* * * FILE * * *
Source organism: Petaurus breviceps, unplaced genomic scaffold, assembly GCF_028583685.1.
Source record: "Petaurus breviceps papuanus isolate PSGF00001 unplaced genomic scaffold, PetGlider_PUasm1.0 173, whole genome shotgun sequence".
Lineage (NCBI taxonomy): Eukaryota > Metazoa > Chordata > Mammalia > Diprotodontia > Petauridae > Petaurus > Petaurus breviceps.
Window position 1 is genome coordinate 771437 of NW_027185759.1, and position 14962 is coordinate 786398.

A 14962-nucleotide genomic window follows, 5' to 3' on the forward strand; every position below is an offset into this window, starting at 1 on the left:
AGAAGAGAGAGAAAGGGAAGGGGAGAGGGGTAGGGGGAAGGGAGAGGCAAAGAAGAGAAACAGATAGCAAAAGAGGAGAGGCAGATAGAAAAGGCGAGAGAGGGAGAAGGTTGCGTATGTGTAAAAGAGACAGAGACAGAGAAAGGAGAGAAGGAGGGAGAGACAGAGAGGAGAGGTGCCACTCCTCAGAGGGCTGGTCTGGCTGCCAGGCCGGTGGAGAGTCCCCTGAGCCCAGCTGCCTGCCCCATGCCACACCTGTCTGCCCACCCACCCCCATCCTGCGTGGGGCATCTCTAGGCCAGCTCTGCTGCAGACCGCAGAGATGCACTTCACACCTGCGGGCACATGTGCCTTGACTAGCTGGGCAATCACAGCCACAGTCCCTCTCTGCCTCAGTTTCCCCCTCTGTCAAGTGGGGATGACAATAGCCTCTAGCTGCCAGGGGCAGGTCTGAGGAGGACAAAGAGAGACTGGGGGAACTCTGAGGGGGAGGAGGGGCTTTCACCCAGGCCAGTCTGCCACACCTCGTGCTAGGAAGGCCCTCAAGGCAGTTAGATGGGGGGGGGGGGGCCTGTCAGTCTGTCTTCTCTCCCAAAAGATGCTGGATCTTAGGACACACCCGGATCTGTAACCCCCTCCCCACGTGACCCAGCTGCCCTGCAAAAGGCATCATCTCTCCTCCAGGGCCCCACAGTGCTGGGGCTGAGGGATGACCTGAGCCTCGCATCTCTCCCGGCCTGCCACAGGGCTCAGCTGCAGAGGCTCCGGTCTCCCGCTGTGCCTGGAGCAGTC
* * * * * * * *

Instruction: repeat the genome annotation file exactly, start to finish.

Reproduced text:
Source organism: Petaurus breviceps, unplaced genomic scaffold, assembly GCF_028583685.1.
Source record: "Petaurus breviceps papuanus isolate PSGF00001 unplaced genomic scaffold, PetGlider_PUasm1.0 173, whole genome shotgun sequence".
Lineage (NCBI taxonomy): Eukaryota > Metazoa > Chordata > Mammalia > Diprotodontia > Petauridae > Petaurus > Petaurus breviceps.
Window position 1 is genome coordinate 771437 of NW_027185759.1, and position 14962 is coordinate 786398.

A 14962-nucleotide genomic window follows, 5' to 3' on the forward strand; every position below is an offset into this window, starting at 1 on the left:
AGAAGAGAGAGAAAGGGAAGGGGAGAGGGGTAGGGGGAAGGGAGAGGCAAAGAAGAGAAACAGATAGCAAAAGAGGAGAGGCAGATAGAAAAGGCGAGAGAGGGAGAAGGTTGCGTATGTGTAAAAGAGACAGAGACAGAGAAAGGAGAGAAGGAGGGAGAGACAGAGAGGAGAGGTGCCACTCCTCAGAGGGCTGGTCTGGCTGCCAGGCCGGTGGAGAGTCCCCTGAGCCCAGCTGCCTGCCCCATGCCACACCTGTCTGCCCACCCACCCCCATCCTGCGTGGGGCATCTCTAGGCCAGCTCTGCTGCAGACCGCAGAGATGCACTTCACACCTGCGGGCACATGTGCCTTGACTAGCTGGGCAATCACAGCCACAGTCCCTCTCTGCCTCAGTTTCCCCCTCTGTCAAGTGGGGATGACAATAGCCTCTAGCTGCCAGGGGCAGGTCTGAGGAGGACAAAGAGAGACTGGGGGAACTCTGAGGGGGAGGAGGGGCTTTCACCCAGGCCAGTCTGCCACACCTCGTGCTAGGAAGGCCCTCAAGGCAGTTAGATGGGGGGGGGGGGGCCTGTCAGTCTGTCTTCTCTCCCAAAAGATGCTGGATCTTAGGACACACCCGGATCTGTAACCCCCTCCCCACGTGACCCAGCTGCCCTGCAAAAGGCATCATCTCTCCTCCAGGGCCCCACAGTGCTGGGGCTGAGGGATGACCTGAGCCTCGCATCTCTCCCGGCCTGCCACAGGGCTCAGCTGCAGAGGCTCCGGTCTCCCGCTGTGCCTGGAGCAGTC